For Facebook and social games, 2010 was a good, not a great, year. Facebook became the pre-dominant distribution channel for games worldwide with 40%+ of its 500 million users (I actually thought it was 700 million but am going with their stats) playing games and social game companies such as Playdom selling to Disney for $700 million and Zynga on the path to generate $1 billion on revenues based mostly on Facebook distribution.
Yet, Facebook arbitrarily changed its notification rules many times over the year bringing uncertainty to the market and drove many social game companies to the brink of bankruptcy (note: if Zynga or Playdom buys you for next to nothing because you were about to go out of business, you are lucky, not a genius).
In 2011, I predict that Facebook will get its groove back and become a dominant place to play and make money on games worldwide. However, it will not be the number one distribution game channel in the world.
The reason I am hopeful for Facebook to become a successful gaming platform is that after its many missteps, it is starting to make all the right moves again. With its recent hiring announcements, Facebook is adding grown-ups with real games experience to its management team. It continues to grow globally in markets formally untouched by the games industry such as Indonesia, Philippines, and Turkey that will soon provide a user base of over 1 billion potential users to offer games to. Finally, Facebook seems to get that if it improves its games channel experience, it can make more money in both advertising and micro-transactions. Currently, a lot of money is being left on the table.
A poster child for Facebook’s continual viability as a leading distribution channel is Zynga’s CityVille, which recently grew larger than Farmville to become the biggest and fastest growing game in Facebook’s and also video game history. CityVille could not grow as fast as it did without Facebook (food for thought as Zynga prepares to launch its own games network and expand to other channels). Though Facebook has cut down on virality this year, it has added enough viral features recently to help CityVille grow as fast as it did over the past month.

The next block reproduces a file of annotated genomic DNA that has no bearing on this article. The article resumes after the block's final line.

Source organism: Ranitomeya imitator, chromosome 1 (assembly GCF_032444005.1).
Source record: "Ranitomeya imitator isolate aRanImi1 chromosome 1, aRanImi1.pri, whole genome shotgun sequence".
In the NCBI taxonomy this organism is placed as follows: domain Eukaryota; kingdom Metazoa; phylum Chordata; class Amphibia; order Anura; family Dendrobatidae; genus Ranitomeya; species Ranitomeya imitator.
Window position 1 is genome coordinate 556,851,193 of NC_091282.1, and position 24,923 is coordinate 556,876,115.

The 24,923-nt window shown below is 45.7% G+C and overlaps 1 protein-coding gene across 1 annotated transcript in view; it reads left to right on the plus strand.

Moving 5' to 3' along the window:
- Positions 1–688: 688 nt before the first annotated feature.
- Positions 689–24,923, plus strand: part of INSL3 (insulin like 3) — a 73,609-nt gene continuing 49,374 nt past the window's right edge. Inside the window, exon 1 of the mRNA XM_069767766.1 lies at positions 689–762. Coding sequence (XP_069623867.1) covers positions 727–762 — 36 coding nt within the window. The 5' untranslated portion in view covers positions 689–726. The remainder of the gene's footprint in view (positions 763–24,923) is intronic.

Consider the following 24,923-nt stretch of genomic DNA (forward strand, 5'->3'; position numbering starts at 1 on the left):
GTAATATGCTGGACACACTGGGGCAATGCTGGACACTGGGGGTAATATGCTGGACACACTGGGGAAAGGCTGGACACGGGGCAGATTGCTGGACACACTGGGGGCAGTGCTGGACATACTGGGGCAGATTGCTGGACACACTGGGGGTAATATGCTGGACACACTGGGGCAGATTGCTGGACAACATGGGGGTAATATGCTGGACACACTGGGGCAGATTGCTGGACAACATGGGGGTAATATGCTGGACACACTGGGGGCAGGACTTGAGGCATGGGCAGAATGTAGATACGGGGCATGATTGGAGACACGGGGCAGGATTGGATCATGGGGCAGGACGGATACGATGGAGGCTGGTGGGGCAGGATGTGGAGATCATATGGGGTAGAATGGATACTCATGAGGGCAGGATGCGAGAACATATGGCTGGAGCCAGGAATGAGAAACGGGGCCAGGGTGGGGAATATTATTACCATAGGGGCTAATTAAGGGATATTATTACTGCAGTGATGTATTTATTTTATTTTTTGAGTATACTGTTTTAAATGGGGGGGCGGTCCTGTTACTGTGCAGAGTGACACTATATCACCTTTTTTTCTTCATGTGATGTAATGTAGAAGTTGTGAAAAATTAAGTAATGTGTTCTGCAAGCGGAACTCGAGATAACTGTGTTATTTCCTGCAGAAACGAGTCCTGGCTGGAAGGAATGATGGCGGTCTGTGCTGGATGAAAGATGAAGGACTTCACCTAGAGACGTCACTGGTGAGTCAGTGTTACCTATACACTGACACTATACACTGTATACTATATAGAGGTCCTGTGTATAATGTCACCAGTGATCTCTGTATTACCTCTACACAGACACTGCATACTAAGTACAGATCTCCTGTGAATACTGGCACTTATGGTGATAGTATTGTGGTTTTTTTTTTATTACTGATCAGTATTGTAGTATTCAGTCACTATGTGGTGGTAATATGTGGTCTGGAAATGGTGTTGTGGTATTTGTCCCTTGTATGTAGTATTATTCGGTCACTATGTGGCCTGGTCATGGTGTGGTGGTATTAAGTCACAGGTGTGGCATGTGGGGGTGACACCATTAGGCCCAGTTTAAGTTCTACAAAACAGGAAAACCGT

CityVille, however, is also a poster child of what is wrong with Facebook today. Anyone who thinks that CityVille is proof that Facebook and the social games market is not broken is disillusioned.
For all the explanations about why CityVille is successful (it was launched by Zynga after a year of development with no bugs, Zynga is taking advantage of Facebook’s viral channels that exist, Zynga is cross-promoting with its existing games, Zynga is emailing updates to it multi-million user list, etc), the elephant in the room is that only one company in the world has the scale to make this happen: Zynga.
My take-away from CityVille is that if you have $1 billion in the bank, millions of dollars to spend on one game, a support staff of 1300 people and growing, a user base of 400 million users to cross-promote to, an advertising budget where you could spend millions of dollars per week per game if you wanted to, and an email system as sophisticated as that of Facebook’s, yes, you can create a CityVille-like success. If not, good luck and good night.
Facebook’s goal this year must be to enable CityVille like successes to companies without the massive scale of Zynga which is. . . everyone else.
I think Facebook is on the right path and will create a viable eco-system for more than one game company (or two or three) to make money on Facebook. But, until they do, they will not be the first distribution platform game companies go to develop games for.
So, prediction #3 for the week: Facebook becomes the number two best game platform to play and make money on games in the world. But it will not be number one. We may have to wait until 2012 for that.